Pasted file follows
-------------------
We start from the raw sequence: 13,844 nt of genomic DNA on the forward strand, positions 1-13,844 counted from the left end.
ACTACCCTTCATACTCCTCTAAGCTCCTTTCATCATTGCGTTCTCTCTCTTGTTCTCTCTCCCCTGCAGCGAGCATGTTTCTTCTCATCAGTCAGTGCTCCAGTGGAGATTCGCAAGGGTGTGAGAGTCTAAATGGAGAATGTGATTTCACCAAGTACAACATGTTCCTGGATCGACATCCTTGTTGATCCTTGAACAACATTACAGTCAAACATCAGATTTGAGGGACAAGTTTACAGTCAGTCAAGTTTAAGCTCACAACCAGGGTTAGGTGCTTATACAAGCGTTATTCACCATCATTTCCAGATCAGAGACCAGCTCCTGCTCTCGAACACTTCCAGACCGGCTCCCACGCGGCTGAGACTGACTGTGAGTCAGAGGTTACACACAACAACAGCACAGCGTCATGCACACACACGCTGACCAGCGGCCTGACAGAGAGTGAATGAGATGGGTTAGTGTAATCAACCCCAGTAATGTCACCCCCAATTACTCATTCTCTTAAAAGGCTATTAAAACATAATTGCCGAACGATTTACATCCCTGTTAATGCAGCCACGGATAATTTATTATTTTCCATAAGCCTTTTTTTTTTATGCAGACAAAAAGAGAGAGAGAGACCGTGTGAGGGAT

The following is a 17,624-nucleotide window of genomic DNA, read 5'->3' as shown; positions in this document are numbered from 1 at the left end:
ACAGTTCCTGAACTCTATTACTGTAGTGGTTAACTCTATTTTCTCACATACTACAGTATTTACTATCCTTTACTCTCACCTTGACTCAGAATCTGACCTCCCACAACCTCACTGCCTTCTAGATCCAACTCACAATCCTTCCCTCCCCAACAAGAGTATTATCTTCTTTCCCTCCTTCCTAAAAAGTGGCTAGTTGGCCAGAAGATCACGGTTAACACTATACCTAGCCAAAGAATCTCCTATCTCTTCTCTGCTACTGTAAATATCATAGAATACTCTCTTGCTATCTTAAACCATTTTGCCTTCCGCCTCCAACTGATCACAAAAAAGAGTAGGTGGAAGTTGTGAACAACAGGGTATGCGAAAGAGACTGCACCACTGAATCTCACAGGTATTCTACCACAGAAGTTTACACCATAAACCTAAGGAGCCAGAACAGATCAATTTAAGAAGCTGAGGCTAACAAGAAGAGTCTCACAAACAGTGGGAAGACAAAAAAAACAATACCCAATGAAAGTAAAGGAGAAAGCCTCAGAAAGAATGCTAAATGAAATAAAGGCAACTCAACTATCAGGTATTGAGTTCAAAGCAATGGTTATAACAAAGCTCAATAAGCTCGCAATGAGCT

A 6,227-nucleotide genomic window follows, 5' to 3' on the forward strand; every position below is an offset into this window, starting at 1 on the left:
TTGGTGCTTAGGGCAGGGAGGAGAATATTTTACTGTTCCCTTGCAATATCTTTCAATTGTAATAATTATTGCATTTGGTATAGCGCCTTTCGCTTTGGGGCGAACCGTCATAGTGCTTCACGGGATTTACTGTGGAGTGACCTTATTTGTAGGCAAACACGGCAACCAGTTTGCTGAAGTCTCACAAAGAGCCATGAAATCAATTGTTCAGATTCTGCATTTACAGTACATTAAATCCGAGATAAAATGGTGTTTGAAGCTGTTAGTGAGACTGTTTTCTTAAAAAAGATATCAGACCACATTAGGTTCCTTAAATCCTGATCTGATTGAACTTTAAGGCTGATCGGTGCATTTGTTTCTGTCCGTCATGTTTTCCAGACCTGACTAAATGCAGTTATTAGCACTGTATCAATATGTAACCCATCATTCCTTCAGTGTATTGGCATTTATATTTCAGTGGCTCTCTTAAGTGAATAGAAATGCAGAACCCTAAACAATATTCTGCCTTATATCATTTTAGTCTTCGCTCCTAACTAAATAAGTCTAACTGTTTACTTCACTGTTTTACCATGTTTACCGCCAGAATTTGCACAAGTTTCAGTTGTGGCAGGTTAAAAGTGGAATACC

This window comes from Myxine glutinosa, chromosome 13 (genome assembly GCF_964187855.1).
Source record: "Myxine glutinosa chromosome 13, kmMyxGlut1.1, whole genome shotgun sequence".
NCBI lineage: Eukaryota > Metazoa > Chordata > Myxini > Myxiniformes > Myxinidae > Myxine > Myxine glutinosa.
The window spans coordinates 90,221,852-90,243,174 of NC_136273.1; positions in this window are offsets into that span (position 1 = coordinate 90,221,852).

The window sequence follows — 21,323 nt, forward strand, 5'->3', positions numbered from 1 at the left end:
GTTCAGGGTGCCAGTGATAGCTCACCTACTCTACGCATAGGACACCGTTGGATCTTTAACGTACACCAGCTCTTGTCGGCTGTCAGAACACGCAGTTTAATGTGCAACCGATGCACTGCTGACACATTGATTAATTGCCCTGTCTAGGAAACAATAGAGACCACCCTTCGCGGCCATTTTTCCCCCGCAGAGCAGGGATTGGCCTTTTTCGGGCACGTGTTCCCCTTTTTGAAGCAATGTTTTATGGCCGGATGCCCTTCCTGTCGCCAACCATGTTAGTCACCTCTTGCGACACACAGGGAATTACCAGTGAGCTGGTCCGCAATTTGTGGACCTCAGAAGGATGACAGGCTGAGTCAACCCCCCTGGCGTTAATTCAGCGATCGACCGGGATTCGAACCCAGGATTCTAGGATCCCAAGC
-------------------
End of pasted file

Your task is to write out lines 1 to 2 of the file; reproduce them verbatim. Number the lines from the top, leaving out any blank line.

We start from the raw sequence: 13,844 nt of genomic DNA on the forward strand, positions 1-13,844 counted from the left end.
ACTACCCTTCATACTCCTCTAAGCTCCTTTCATCATTGCGTTCTCTCTCTTGTTCTCTCTCCCCTGCAGCGAGCATGTTTCTTCTCATCAGTCAGTGCTCCAGTGGAGATTCGCAAGGGTGTGAGAGTCTAAATGGAGAATGTGATTTCACCAAGTACAACATGTTCCTGGATCGACATCCTTGTTGATCCTTGAACAACATTACAGTCAAACATCAGATTTGAGGGACAAGTTTACAGTCAGTCAAGTTTAAGCTCACAACCAGGGTTAGGTGCTTATACAAGCGTTATTCACCATCATTTCCAGATCAGAGACCAGCTCCTGCTCTCGAACACTTCCAGACCGGCTCCCACGCGGCTGAGACTGACTGTGAGTCAGAGGTTACACACAACAACAGCACAGCGTCATGCACACACACGCTGACCAGCGGCCTGACAGAGAGTGAATGAGATGGGTTAGTGTAATCAACCCCAGTAATGTCACCCCCAATTACTCATTCTCTTAAAAGGCTATTAAAACATAATTGCCGAACGATTTACATCCCTGTTAATGCAGCCACGGATAATTTATTATTTTCCATAAGCCTTTTTTTTTTATGCAGACAAAAAGAGAGAGAGAGACCGTGTGAGGGAT